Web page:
Wednesday, May 28th, 2008
The skeleton of a thousand-year-old Lombard warrior skeleton was found buried with his horse in Testona, Italy.
“This is a very rare find,” said Gabriella Pantò, the archaeologist leading the dig. “We have not seen many precedents in Italy. We have seen horses’ heads buried with warriors, but this find shows the area is vitally important,” she added. [...]
The warrior was also buried with a treasure chest being x-rayed by archaeologists. In addition, a small bag held a pair of pincers, a bronze belt buckle and some armour.
He wore a ring on his left index finger and also had both a knife and a “scramasax”, a short sword designed for close combat.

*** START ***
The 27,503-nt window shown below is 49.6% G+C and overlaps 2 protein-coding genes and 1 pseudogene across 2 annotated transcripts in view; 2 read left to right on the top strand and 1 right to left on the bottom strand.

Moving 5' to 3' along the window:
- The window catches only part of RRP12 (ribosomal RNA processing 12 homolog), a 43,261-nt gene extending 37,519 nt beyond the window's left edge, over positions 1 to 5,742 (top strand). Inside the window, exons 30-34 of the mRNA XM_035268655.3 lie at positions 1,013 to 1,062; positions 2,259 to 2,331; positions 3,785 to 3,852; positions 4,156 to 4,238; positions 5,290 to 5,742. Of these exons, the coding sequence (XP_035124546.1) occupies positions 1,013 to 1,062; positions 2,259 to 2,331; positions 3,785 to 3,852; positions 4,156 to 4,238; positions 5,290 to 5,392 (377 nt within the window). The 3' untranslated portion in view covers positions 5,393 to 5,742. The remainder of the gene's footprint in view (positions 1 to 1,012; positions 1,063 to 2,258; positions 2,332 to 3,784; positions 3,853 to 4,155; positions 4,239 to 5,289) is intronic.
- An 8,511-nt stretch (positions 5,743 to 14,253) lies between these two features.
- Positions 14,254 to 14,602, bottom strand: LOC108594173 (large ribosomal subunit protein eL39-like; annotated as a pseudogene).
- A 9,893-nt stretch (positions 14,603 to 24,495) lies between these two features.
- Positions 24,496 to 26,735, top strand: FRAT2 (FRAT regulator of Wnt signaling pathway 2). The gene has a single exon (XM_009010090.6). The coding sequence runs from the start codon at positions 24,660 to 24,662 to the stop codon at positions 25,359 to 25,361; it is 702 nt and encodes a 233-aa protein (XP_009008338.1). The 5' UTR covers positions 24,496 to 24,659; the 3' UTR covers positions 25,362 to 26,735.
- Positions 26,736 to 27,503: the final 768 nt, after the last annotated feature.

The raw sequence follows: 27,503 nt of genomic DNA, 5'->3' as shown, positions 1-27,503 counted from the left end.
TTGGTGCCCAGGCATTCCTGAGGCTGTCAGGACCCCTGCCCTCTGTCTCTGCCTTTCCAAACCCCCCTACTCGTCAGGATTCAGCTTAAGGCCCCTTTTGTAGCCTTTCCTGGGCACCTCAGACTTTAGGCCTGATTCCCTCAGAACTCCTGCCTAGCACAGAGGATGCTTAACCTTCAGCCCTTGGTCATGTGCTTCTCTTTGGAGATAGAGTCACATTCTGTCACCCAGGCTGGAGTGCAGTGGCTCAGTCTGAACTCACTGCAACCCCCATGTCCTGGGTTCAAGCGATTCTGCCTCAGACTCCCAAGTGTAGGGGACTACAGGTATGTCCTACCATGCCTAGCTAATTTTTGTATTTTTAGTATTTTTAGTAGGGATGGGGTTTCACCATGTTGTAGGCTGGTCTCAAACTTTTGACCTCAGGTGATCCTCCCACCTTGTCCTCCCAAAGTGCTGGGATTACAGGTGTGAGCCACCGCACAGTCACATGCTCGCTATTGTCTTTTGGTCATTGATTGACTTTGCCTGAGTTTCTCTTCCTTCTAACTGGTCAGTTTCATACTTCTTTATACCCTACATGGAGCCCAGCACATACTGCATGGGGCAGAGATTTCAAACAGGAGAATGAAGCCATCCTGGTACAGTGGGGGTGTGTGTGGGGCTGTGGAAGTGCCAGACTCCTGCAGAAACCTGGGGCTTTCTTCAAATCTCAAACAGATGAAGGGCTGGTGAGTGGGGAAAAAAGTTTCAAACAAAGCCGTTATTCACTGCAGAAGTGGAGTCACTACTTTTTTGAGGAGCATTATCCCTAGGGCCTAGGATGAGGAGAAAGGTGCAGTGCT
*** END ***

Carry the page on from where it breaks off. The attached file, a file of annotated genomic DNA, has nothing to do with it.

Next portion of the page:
I’m confused about the dating. The Lombards had been defeated by the Franks in the 8th century in the Turin area. A thousand years ago when the above fellow and his poor horse were buried, the Lombards were centuries away from their warrior heydey.
How do they know he wasn’t a Frank? The sequential conqueror/conquered cultures seem to have borrowed from each other liberally. The first Holy Roman Emperor Otto I used the famous Iron Crown of Lombardy when he was ever-so-fatefully crowned by the pope in 951 A.D., and that was 200 years after Pepin first spanked the Lombards in northern Italy.
Maybe his accessories mark him as a Lombard. The belt buckle, perhaps. Because lots of Germanic and Frankish peoples rocked the scramasax. He he… Scramasax.